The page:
As I’ve previously mentioned, Wednesdays are the days that Team Web puts up the new issue at TOC, and it’s also the day that the Hard Rock Cafe: Heavy Metal compilation gets a healthy amount of use.
(Sidebar: Since the White Lion Revelation, I’ve found myself paying closer attention to the lyrics on this album, as well as other cock rock classics. As such, I usually hit the skip button when “Lay It Down” by Ratt cues up since I can no longer countenance lyrics like “I’m into total affection/Not being scared if you never please me.” Let’s be honest here: how “scared” were the members of Ratt that your average groupie was going to be unable to “please” them? I’m fairly certain that this was a low-set bar. Similarly, I was also struck by the lyrics to “C’mon and Love Me” by KISS: “She’s a dancer, a romancer/I’m a Capricorn and she’s a Cancer.” KISS, where do you get your ideas?)
As such, I was listening to Lita Ford’s “Kiss My Deadly,” a song I’ve been familiar since I bought it during an early 90s excursion to the local Phar-Mor (picture a low-rent Jewel combined with the record and tape selection that approximates the catalog selections one would find at a modern-day Circuit City ) where I purchased the eponymous Lita based largely on the cover (at right) and my friend Rick’s endorsement of the Ozzy/Lita duet “Close Your Eyes Forever” which we can all agree, in retrospect, is not near as cool as we remember it being. For those whose memories fail them, here’s a sample, but it gets worse from here when the drums kick in around 2:45:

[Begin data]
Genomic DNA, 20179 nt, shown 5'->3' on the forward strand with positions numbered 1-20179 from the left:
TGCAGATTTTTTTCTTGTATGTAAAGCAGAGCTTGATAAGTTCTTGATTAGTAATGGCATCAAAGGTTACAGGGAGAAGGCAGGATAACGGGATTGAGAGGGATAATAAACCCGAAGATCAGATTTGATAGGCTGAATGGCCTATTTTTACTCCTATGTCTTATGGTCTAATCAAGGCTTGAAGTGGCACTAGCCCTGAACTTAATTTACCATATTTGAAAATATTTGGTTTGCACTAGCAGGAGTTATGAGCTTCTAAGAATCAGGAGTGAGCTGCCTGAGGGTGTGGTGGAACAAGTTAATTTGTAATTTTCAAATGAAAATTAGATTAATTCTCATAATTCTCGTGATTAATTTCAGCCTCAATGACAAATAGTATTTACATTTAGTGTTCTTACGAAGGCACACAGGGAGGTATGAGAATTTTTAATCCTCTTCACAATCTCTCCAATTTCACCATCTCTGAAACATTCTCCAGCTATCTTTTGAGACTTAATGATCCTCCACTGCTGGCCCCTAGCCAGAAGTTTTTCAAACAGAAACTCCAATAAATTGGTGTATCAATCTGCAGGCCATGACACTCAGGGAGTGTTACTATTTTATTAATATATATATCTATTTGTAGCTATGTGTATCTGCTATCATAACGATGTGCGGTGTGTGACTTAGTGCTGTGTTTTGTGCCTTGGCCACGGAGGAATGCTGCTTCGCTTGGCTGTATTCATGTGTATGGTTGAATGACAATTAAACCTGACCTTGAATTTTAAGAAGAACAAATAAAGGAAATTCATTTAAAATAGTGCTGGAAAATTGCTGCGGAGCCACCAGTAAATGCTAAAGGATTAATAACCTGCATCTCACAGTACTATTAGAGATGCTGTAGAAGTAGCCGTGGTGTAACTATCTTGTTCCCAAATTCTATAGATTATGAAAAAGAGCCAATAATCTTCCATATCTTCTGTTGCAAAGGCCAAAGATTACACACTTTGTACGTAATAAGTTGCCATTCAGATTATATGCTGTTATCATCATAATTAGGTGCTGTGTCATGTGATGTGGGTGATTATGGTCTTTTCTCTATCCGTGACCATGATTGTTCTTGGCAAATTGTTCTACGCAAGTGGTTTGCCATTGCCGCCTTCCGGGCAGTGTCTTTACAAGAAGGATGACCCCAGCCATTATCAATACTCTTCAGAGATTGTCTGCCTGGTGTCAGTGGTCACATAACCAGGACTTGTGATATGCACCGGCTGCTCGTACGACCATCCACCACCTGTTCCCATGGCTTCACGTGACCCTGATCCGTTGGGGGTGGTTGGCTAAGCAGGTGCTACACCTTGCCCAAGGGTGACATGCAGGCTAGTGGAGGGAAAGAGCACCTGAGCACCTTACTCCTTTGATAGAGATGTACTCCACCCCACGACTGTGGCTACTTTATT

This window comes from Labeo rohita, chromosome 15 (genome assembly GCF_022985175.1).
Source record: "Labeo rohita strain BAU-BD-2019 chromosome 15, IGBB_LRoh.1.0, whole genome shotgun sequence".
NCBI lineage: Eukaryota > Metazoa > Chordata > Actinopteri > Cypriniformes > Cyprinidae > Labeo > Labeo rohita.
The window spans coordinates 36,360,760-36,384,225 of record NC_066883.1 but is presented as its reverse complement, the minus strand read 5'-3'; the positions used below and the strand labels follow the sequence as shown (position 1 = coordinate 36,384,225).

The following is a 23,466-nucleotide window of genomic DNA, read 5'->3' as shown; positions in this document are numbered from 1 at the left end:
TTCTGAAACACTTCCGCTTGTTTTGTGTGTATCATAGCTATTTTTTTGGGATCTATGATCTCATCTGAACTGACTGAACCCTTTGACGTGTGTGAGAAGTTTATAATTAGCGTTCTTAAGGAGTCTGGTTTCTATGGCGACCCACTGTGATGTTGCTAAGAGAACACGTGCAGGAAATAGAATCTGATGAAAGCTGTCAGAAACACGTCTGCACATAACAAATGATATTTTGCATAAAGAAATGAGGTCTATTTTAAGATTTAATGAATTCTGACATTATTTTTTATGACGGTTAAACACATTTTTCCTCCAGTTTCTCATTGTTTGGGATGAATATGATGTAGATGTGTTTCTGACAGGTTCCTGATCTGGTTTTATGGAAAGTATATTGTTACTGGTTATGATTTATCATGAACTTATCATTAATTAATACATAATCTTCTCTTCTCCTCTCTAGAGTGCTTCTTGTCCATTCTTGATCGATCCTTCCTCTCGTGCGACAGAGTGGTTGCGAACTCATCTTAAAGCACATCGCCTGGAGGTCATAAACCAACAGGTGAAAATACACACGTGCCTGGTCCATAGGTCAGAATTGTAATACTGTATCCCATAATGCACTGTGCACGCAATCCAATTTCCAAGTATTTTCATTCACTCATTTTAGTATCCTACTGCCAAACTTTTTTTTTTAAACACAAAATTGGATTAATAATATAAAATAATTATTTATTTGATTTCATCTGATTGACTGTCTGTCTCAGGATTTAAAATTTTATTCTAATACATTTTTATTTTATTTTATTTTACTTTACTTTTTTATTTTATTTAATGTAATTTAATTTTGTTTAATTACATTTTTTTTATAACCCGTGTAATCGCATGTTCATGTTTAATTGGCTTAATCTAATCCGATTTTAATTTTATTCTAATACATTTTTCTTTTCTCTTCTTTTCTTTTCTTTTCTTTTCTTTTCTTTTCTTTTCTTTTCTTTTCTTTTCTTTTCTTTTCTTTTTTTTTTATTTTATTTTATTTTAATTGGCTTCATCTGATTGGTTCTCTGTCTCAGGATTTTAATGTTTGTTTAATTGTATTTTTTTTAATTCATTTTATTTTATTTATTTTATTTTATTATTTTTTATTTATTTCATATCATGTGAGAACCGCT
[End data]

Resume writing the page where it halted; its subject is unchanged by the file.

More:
MP3 excerpt – Lita Ford and Ozzy Osboune – “Close My Eyes Forever”
This is a good lesson for all of us: never buy music based solely on the endorsement of a 16 year-old.
ANYWAY, in all my years of listening to “Kiss Me Deadly,” I never noticed the audible “sniff” that occurs at approximately 20.40 seconds into the song right after the lyric about Lita’s unfortunate, but nominal, traffic and financial difficulties. To whit:
MP3 excerpt – Lita Ford – “Kiss Me Deadly”
What’s going on there? A defiant sniffle in the face of the aforementioned patriarchal groveling? One last bit of nose candy before the rocking commences? It’s a rather minor occurrence in the overall song. In fact, you can see the audio waves created by “the sniff” barely register (note the highlighted portions below):
I used to think “Kiss Me Deadly” was a great song but I fear this “sniff” is going to lead to an obsession with it. So I’m really hoping someone can supply an explanation before it takes over my life.